OKLAHOMA CITY – The magnitude-4 earthquake that rattled Cushing shortly before noon Tuesday occurred three weeks prior to a legislative study on state monitoring of data arising from wastewater injection wells.

The examination is a consolidation of studies requested by state Rep. Cory Williams, D-Stillwater, and state Rep. Jason Murphey, R-Guthrie.

Murphey proposed a study of injection well data monitoring activities performed by the Oklahoma Corporation Commission, which regulates oil and gas production in this state.

Williams requested a study of the potential subterranean effects of oilfield activity, particularly whether “fracking” and high-volume wastewater disposal wells associated with oil and gas production are contributing to the spate of tremors in central Oklahoma. “We have been having a swarm of earthquakes in our area, and I’m fielding a lot of inquiries from constituents who want to know what, if anything, the State of Oklahoma is doing about it,” the Stillwater Democrat said in mid-July.

The U.S. Geological Survey logged 17 temblors in the Stillwater area in the past 30 days. Besides the one two and a half miles southwest of Cushing on Tuesday, they included half a dozen north of Yale, two west southwest of Pawnee, one 8.7 miles north of Langston, and seven north, east and west of Stillwater.

House Speaker Jeff Hickman assigned the interim study to the House Committee on Utility and Environmental Regulation. Its members are: Rep. Colby Schwartz, R-Yukon, chairman; Rep. Mark McBride, R-Moore, vice chairman; Rep. Mike Christian, R-OKC; Rep. Lewis H. Moore, R-Arcadia; Rep. R.C. Pruett, D-Antlers; Rep. Mike Reynolds, R-OKC; Rep. Seneca Scott, D-Tulsa; and Rep. Weldon Watson, R-Tulsa.

The Corporation Commission has issued permits for approximately 4,500 disposal wells throughout Oklahoma, but many are not operated in any given year. Consequently, the number of active disposal wells is about 3,300 annually, according to Matt Skinner, the commission’s public information manager.

Payne County has approximately 6,700 oil and gas wells that are designated as active, plus 221 injection wells, Corporation Commission ledgers reflect. Of the injection wells, six are commercial disposal wells; 74 are enhanced recovery wells, which can include fracked wells; and the remainder are all wastewater disposal wells.

The Oklahoma Independent Petroleum Association reports that in some areas, water emerges from the wellbore along with oil and gas. Such wells typically produce 10 times as much water as hydrocarbons, the OIPA claims.

Among the enhanced recovery wells in Payne County: one used 638,000 barrels of wastewater in 2011 to produce oil, plus 595,600 barrels in 2012. Another Payne County enhanced oil recovery well operator reported using 2.7 million barrels of wastewater three years ago, 1.87 million barrels two years ago, and 3.7 million barrels last year.

Enhanced recovery is a method of improving production from old zones. “ER is not currently thought by seismologists to be a source of the strong earthquakes we’ve experienced,” Skinner said. “It’s an open, circular process that involves injection, recovery, and injection over and over again,” he explained. “It’s an operation that requires a loop, in and out from the same formation zone to the surface, in constant circulation.”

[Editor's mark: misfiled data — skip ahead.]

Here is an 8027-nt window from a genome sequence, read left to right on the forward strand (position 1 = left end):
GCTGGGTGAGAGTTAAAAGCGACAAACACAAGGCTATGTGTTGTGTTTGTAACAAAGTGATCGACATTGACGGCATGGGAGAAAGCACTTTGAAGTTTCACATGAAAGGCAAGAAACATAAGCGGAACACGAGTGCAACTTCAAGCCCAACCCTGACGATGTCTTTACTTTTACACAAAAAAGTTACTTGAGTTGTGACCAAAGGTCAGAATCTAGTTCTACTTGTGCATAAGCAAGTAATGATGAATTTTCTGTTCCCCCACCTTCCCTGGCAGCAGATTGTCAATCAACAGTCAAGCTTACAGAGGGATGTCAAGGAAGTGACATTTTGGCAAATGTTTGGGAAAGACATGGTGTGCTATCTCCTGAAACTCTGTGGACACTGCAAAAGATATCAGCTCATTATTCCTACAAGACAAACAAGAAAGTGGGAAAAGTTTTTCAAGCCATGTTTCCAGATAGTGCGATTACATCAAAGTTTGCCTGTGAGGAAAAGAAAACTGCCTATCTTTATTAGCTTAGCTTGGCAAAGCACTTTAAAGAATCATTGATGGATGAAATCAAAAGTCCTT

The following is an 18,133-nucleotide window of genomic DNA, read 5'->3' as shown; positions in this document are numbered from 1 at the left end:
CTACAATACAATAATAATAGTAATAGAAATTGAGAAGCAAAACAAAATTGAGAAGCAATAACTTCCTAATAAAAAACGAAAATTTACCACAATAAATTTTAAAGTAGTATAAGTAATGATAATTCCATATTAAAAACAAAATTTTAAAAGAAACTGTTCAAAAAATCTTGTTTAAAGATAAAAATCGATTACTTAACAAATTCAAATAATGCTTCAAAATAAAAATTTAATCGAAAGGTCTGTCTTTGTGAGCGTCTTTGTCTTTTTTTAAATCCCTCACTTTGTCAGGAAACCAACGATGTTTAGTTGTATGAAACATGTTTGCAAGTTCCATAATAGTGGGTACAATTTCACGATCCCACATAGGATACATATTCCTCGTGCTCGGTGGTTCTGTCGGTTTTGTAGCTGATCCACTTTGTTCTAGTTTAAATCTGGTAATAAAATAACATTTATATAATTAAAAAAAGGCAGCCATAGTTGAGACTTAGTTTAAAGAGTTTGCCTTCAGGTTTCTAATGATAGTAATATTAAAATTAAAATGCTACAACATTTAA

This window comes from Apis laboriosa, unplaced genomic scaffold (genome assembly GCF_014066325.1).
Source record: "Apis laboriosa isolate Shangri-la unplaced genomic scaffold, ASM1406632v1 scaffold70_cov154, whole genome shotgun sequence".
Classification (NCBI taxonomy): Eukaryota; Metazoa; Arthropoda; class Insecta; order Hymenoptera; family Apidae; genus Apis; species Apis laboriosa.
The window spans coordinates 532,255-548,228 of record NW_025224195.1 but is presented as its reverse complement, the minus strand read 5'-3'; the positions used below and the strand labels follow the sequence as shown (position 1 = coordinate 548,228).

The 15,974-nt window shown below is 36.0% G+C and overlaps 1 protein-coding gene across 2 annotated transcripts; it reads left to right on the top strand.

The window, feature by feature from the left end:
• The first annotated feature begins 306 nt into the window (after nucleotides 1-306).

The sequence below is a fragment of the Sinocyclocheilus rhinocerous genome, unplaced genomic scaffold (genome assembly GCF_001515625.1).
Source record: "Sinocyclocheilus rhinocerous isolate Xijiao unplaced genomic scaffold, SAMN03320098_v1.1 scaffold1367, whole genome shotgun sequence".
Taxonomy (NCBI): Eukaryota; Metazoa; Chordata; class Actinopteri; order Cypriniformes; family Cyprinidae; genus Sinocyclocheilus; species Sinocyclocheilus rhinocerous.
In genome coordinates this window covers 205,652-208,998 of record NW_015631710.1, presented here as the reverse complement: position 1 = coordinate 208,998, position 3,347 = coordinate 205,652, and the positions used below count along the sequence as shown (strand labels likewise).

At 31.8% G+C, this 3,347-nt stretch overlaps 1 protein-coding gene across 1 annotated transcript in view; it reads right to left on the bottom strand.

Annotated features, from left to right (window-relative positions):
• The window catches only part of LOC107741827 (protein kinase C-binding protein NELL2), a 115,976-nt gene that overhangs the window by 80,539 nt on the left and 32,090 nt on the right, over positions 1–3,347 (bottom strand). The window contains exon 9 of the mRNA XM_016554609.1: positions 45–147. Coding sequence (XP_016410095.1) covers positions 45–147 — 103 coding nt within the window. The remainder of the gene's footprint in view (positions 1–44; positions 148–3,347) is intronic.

Disposal wells, though, are another matter. Several geologists and research scientists contend that disposal wells – particularly those accepting large volumes of wastewater, particularly if it’s injected under high pressure – have the potential to lubricate subterranean faults, triggering earthquakes.

Of the half-dozen commercial disposal wells (CDW) in Payne County:

Ÿ One accepted 180,000 barrels of wastewater in 2011 and the same amount in 2012, and 182,500 barrels in 2013. (A barrel is equivalent to 42 gallons, so 182,500 barrels equals 7,665,000 gallons of wastewater.)

Ÿ One CDW accepted 45,000 barrels (1.89 million gallons) of oilfield wastewater in 2011, and 24,500 barrels (1.029 million gallons) in 2012, and 38,800 barrels (1.6 million gallons) of wastewater in 2013.

Ÿ One was inactive in 2011, but received 65,340 barrels of wastewater (2.7 million gallons) in 2012 and 60,660 barrels (2.54 million gallons) in 2013.

Ÿ The three other commercial disposal wells were inactive in all three years.

Into one Payne County disposal well 1.7 million barrels of wastewater were injected in 2011, followed by 1 million barrels in 2012 and 626,971 barrels in 2013. One disposal well received a total of 1.9 million barrels of wastewater during those three years.

Another disposal well accepted 732,000 barrels of wastewater in 2011-13, and yet another Payne County disposal well received 108,000 barrels of wastewater, 4.5 million gallons, in each of the three years, Corporation Commission records show.

At least 21 injection wells in the county, and perhaps more, were inactive all three years.

All disposal wells in Oklahoma are required to have pressure meters, Skinner said. Operators of all disposal wells within six miles of a designated earthquake area are required to monitor their meters daily and report that data to the Corporation Commission. In addition, all wells injecting into the Arbuckle formation, regardless of whether the well is sited within a designated earthquake area, are required to be monitored daily, Skinner said.

The meters and the operations of those wells also are spot-checked by field inspectors from the Corporation Commission’s Oil and Gas Conservation Division. “We are averaging 7,000 to 10,000 Class 2 injection well inspections a year,” Skinner said. “Those inspections include checking for metered pressure, etc.”

Regulators said Oklahoma producers injected more than a billion gallons of oilfield wastewater underground in 2012.